Delay pedals are used by a lot of guitar players ranging from the most diverse styles of music, but if there’s a genre that really exploits the benefits (and misuses) of delay effects it must be Worship music. I know a lot of people don’t like to label contemporary Worship music as a genre, but for the sake of simplicity, throughout this post, we’re going to refer to it as a genre, like Rock, Pop, etc.
If you’re reading this post, I have the hunch that you may looking for the answer to this question: “What is the best delay pedal for Worship?”. Or maybe you’re setting up your first pedalboard and you play on your church during the weekends, and you need to get some delay pedal (maybe nothing too fancy) to play the guitar riffs properly. Either way, I have to say that the answer to those questions obey to knowing the fact of what you really need and how much are you willing to invest to cover that need.
If you want the short answer, then it’s this one: get a good digital delay pedal with tap tempo function, preferably with the option of having external tap-tempo capability. This will help you immensely if your goal is to be the lead guitarist and apply the signature melodic lines or guitar riff of the most popular Worship songs. It will also help to enhance the sound of your playing if you’re the rhythm guitar guy.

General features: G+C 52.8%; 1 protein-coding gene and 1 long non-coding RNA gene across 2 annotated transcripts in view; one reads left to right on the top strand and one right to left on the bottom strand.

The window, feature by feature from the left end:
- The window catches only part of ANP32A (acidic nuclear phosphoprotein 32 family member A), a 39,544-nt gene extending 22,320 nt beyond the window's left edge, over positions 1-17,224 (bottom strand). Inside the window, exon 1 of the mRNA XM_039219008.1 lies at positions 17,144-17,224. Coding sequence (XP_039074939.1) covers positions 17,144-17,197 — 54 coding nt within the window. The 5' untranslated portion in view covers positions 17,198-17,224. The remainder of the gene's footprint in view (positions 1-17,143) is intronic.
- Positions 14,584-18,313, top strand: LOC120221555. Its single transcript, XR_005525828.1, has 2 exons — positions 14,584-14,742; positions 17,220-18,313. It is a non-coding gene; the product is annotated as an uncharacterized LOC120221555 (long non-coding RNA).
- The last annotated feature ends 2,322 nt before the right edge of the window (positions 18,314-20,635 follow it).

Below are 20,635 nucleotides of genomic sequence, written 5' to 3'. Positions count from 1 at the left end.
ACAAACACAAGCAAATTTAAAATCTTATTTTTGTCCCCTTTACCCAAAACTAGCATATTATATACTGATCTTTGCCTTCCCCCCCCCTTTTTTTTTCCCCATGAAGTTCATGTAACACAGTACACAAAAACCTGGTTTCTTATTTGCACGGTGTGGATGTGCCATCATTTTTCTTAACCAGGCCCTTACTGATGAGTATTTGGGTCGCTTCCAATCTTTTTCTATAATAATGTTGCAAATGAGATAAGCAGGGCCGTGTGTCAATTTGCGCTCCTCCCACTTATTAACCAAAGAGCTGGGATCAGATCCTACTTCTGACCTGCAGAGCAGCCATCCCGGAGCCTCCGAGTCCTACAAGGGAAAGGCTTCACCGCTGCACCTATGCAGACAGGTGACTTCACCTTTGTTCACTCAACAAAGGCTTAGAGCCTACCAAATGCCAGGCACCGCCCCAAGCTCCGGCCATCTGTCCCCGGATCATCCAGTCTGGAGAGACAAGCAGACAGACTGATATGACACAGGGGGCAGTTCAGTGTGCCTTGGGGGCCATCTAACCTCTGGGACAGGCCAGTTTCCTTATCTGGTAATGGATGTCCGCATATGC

But of course, if you’re looking to understand the reason why I think that’s the way to go, keep reading the post and find the answer :).
A Quick Side Note
I think the problem today is that there’s an overabundance of products concerning guitar effects; imagine, you can choose between lo-fi delay, analog delay, digital delay, tape style delay, etc. For each category you can easily, encounter at least 4 different products from various brands.
The goal of this post is to show that you don’t need some “mystical” delay pedal. For doing that I would like to show you what are the pedals the most popular Worship bands use. Specifically, we will look at Hillsong Worship, Hillsong United and Jesus Culture; we may occasionally see something from Bethel Music, but let’s see how everything unfolds. I know this sounds contradictory (mainly because the use expensive gear) but bear with me :).
This was THE Worship band of the 2000’s. I remember attending one of their concerts in 2007 and something made click inside of me. The dynamics, the effects, the songs, the lyrics, it was simply great.
A year later I joined the Worship team in my local church and my journey as a guitarist started, and with that, a little later, my fascination with guitar effects.